The Crimean War (October 1853 – February 1856), also known in Russian historiography as the Eastern War of 1853–1856 (Russian: Восточная война, Vostochnaya Voina), was a conflict in which Russia lost to an alliance of France, the United Kingdom, the Ottoman Empire, and Sardinia. The immediate cause involved the rights of Christian minorities in the Holy Land, which was controlled by the Ottoman Empire. The French promoted the rights of Catholics, while Russia promoted those of the Orthodox Christians. The longer-term causes involved the decline of the Ottoman Empire and the unwillingness of the United Kingdom and France to allow Russia to gain territory and power at Ottoman expense. It has widely been noted that the causes, in one case involving an argument over a key, have never revealed a “greater confusion of purpose”, yet led to a war noted for its “notoriously incompetent international butchery.


 

Part of this force included Engineers and men of the Miners and Sappers who had been stationed at Gibraltar since 1849, Corporal Knight landed on the Crimean peninsular with the rest of his regiment on 14th September 1854. They immediately set about getting the stores ashore and setting up a camp for the army.

The British and French Armies marched in land and fought the first major battle of the campaign on the banks of the Alma  and repulsed the Russian defenders but failing to follow up the beaten and retreating Russians gave them the chance to retreat to the safety of Sebastopol and its large Star Fort.

Believing that the Northern approaches to the city were too well defended the British and French Commanders agreed to attack the city from the south. As the army settled down for the siege of the city the men of the Royal Engineers and Miners and Sappers came into their own.

Trenches, gun emplacements and the army encampment were all built and by the 26th of October the British had 73 guns ready for the bombardment of the city walls. Corporal Knight would’ve lead work parties of infantrymen who would dig trenches and build gun embrasures under the direction of a Royal engineer officer (one who would later be Lord Wolseley).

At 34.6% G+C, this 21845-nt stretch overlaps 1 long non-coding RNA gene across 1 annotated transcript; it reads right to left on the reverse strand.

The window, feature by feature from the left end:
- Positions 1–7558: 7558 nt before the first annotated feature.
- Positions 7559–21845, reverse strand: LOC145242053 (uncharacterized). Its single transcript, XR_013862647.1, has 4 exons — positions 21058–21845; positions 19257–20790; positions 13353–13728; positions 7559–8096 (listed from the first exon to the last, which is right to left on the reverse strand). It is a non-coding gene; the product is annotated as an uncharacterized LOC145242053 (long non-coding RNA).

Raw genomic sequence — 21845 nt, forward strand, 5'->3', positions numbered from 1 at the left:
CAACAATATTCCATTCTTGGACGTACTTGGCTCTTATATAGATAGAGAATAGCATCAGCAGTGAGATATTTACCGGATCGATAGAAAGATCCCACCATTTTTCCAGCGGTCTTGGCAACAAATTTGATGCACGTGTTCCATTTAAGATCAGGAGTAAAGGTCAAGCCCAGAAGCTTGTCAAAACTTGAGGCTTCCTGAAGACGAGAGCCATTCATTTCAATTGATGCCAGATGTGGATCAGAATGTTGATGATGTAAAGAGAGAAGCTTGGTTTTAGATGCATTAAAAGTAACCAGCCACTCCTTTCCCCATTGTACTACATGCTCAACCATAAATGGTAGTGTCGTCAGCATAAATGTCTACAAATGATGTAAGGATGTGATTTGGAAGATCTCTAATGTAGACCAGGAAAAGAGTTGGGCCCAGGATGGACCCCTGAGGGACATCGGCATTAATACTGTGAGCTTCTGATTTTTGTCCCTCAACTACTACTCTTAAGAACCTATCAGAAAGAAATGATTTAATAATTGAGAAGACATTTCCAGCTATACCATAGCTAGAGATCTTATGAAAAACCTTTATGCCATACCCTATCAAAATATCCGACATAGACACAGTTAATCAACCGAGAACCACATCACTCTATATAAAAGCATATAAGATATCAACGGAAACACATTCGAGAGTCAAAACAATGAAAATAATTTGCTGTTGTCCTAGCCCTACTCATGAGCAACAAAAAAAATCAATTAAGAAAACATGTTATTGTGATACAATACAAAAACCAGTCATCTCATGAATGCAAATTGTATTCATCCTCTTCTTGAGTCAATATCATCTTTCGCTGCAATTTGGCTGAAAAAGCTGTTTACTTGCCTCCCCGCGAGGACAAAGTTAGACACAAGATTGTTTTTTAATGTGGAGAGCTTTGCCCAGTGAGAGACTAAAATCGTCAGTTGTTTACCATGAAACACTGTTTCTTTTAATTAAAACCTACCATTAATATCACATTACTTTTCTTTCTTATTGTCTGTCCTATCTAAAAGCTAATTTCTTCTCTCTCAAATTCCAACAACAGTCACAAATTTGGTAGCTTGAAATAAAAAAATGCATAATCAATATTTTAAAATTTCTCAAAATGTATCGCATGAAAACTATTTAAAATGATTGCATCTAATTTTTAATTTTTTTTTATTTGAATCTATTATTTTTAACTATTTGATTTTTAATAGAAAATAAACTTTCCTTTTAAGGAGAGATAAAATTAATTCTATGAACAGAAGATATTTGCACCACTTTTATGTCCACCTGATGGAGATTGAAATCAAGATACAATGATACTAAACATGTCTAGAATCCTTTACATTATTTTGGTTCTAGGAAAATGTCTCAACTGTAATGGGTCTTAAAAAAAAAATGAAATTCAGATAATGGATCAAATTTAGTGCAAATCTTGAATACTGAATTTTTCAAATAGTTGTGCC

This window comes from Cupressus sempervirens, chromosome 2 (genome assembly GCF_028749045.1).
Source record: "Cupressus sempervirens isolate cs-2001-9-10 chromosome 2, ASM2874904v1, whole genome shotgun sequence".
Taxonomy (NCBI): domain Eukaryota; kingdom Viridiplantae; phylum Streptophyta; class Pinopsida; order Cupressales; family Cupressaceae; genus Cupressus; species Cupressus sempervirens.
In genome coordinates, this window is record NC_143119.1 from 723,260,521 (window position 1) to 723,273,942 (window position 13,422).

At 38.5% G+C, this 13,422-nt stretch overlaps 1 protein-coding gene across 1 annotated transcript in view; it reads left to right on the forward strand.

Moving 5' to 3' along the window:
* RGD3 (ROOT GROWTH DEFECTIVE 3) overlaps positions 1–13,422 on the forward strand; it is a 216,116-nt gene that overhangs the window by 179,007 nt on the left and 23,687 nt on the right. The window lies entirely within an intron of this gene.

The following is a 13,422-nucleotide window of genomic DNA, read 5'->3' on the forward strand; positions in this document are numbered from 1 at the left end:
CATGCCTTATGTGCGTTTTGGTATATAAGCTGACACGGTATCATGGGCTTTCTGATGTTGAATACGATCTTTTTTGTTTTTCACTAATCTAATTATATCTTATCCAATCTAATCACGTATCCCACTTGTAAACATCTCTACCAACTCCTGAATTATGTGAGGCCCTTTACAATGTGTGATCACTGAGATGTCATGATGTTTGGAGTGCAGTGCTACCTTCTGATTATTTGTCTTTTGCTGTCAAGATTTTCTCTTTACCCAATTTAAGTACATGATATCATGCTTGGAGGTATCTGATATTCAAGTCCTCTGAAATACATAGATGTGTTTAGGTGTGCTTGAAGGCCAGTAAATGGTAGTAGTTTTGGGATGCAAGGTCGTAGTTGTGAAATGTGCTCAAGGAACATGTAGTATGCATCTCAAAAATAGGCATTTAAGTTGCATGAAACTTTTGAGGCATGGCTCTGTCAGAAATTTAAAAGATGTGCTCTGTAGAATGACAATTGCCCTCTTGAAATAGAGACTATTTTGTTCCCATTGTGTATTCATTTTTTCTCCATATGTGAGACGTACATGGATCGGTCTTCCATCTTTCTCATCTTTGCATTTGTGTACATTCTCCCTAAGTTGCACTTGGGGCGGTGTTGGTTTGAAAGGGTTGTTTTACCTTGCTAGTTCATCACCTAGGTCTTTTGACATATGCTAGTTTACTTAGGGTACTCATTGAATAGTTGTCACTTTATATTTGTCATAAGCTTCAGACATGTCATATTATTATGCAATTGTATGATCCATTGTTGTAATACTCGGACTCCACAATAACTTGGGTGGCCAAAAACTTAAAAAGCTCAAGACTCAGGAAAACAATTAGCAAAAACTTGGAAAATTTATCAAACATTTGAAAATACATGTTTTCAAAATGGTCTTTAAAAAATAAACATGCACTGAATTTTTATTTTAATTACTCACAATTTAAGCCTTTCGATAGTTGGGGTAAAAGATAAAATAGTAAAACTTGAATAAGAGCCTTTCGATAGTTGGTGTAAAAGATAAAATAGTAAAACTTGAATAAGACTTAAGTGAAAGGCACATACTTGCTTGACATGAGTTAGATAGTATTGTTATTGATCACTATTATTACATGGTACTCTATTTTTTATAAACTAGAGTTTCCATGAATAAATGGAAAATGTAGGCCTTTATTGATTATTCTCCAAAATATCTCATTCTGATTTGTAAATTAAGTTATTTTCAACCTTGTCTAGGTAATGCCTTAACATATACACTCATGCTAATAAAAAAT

He would also have fought of Russian raiding parties who would sortie out from the city to try and destroy trenches, guns or capture the tools carried by the men.


As a further consequence, the front was not protected by sentries, so that a sortie or surprise of some sort was just might have been anticipated. As we have seen there was a sortie and the surprise was complete, but Wolseley was equal to the occasion.

The working-party, finding themselves surrounded, cast down their tools or arms and bolted to a man. In vain the officers did all the could to stop the stampede. Wolseley seized by the belt one man who was in the act of flying, but was instantly knocked down by another fellow who took this irregular method of releasing his comrade, Wolseley found there was nothing between himself and the Russians but the gabions which they were pulling down with celerity.

Looking about him with the intent of rallying his men, he found that he was alone; all had fled, the officers, recognising the futility of resistance without their men, being the last to retire.

Lord Wolseley, A memoir.


On the 1st of April 1855 Knight was promoted to Sergeant and 4 months before peace was declared he was promoted to Colour-Sergeant.

For his service in the Crimea, Knight was awarded the Queen’s Crimea (Inkermann and Sebastopol clasps), the Turkish Crimea Medal and the French awarded him the French Médaille Militaire his citation reading

Joined the Army at Scutari in May, 1854. Present at every bombardment. Specially selected by Colonel Tylden for important daily duties in the trenches of the right attack, and was subsequently strongly recommended by him for promotion which he received”. 

He sailed for home on the 19th January 1856.

He was home for less than a year before sailing for China in time for the start of the Second Opium War.


The Second Opium War, the Second Anglo-Chinese War, the Second China War, the Arrow War, or the Franco-British expedition to China, was a war pitting the British Empire and the Second French Empire against the Qing dynasty (present day China), lasting from 1856 to 1860.


 

Little is known of Knight’s service in China but he served a total of three years in china and was awarded The China Medal 1857-1860 with clasps for Taku Forts 1860 and Pekin 1860.

After returning to Britain in the Autumn of 1861 he was posted to the Royal Engineers depot at Chatham and on the 6th May 1862 received his final promotion to Sergeant Major.

His army service was exemplary and on his regimental record a note was added which stated:

Conduct has been very good and he was in the possession of one good conduct badge when promoted and would had he not been promoted have now been in possession of five good conduct badges. 

After serving for 22 years 295 days and being awarded the Meritorious Service Medal in 1869 Sergeant-Major Kester Knight retired.

Hampshire Telegraph and Sussex Chronicle January 20th 1869

Hampshire Telegraph and Sussex Chronicle January 20th 1869

In 14th July, 1878 Knight he was rewarded for his service with a post of Yeoman of the Guard at the Tower of London. He lived at the tower with his wife and was one of 39 Yeomans on duty when a Fenian terrorist attacked the Tower with dynamite.

Yeoman Warder Kester C. Knight http://www.soldiersofthequeen.com/